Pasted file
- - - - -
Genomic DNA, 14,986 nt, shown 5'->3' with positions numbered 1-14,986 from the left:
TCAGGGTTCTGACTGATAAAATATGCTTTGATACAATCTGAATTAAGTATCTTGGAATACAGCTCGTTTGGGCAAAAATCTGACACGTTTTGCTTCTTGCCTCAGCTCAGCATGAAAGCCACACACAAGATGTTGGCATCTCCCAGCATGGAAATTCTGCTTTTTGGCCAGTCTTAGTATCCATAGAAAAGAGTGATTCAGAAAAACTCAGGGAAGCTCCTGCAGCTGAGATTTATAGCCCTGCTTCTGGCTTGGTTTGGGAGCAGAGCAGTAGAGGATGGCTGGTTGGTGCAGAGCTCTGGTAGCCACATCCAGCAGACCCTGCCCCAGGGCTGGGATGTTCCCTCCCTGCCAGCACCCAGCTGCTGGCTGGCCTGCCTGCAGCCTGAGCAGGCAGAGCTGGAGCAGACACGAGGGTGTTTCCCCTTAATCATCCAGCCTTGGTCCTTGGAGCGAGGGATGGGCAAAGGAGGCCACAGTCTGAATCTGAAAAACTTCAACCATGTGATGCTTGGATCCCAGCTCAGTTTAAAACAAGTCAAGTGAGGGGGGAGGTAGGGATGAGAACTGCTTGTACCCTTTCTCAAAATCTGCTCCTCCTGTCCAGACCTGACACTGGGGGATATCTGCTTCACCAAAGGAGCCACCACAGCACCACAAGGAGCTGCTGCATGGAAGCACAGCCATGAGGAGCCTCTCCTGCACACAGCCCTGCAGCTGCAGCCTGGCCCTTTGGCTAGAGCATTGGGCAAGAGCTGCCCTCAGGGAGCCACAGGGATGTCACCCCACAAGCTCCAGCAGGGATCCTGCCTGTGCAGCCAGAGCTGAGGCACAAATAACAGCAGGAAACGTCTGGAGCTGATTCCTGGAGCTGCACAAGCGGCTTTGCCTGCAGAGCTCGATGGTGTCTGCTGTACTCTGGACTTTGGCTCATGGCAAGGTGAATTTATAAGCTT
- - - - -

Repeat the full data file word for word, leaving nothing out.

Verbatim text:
Genomic DNA, 14,986 nt, shown 5'->3' with positions numbered 1-14,986 from the left:
TCAGGGTTCTGACTGATAAAATATGCTTTGATACAATCTGAATTAAGTATCTTGGAATACAGCTCGTTTGGGCAAAAATCTGACACGTTTTGCTTCTTGCCTCAGCTCAGCATGAAAGCCACACACAAGATGTTGGCATCTCCCAGCATGGAAATTCTGCTTTTTGGCCAGTCTTAGTATCCATAGAAAAGAGTGATTCAGAAAAACTCAGGGAAGCTCCTGCAGCTGAGATTTATAGCCCTGCTTCTGGCTTGGTTTGGGAGCAGAGCAGTAGAGGATGGCTGGTTGGTGCAGAGCTCTGGTAGCCACATCCAGCAGACCCTGCCCCAGGGCTGGGATGTTCCCTCCCTGCCAGCACCCAGCTGCTGGCTGGCCTGCCTGCAGCCTGAGCAGGCAGAGCTGGAGCAGACACGAGGGTGTTTCCCCTTAATCATCCAGCCTTGGTCCTTGGAGCGAGGGATGGGCAAAGGAGGCCACAGTCTGAATCTGAAAAACTTCAACCATGTGATGCTTGGATCCCAGCTCAGTTTAAAACAAGTCAAGTGAGGGGGGAGGTAGGGATGAGAACTGCTTGTACCCTTTCTCAAAATCTGCTCCTCCTGTCCAGACCTGACACTGGGGGATATCTGCTTCACCAAAGGAGCCACCACAGCACCACAAGGAGCTGCTGCATGGAAGCACAGCCATGAGGAGCCTCTCCTGCACACAGCCCTGCAGCTGCAGCCTGGCCCTTTGGCTAGAGCATTGGGCAAGAGCTGCCCTCAGGGAGCCACAGGGATGTCACCCCACAAGCTCCAGCAGGGATCCTGCCTGTGCAGCCAGAGCTGAGGCACAAATAACAGCAGGAAACGTCTGGAGCTGATTCCTGGAGCTGCACAAGCGGCTTTGCCTGCAGAGCTCGATGGTGTCTGCTGTACTCTGGACTTTGGCTCATGGCAAGGTGAATTTATAAGCTT